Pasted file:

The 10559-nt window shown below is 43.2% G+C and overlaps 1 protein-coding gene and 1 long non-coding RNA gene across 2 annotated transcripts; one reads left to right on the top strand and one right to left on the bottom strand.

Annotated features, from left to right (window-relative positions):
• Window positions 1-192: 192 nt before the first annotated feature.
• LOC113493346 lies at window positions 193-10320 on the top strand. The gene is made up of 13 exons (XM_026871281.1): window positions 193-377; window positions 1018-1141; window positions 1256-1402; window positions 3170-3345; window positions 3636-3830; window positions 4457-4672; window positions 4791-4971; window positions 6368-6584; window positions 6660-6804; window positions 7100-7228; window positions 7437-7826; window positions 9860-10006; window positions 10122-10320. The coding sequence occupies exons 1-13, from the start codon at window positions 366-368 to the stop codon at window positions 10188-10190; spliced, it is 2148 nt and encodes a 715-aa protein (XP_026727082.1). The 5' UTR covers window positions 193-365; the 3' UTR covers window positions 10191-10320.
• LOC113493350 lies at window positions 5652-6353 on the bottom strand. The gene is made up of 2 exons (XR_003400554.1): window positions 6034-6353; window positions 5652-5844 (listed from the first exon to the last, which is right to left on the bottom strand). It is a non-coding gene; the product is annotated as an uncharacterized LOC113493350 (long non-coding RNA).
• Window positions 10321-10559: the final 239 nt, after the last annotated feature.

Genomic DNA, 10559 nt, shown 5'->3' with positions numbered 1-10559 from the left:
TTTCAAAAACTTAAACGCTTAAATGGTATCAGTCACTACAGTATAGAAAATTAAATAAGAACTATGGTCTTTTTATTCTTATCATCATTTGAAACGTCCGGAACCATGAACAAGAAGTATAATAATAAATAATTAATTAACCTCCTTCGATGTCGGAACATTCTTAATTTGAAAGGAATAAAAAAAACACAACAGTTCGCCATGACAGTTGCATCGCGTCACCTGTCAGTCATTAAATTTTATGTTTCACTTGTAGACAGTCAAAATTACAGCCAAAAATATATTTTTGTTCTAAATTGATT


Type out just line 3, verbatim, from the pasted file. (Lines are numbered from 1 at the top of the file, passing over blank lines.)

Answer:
• Window positions 1-192: 192 nt before the first annotated feature.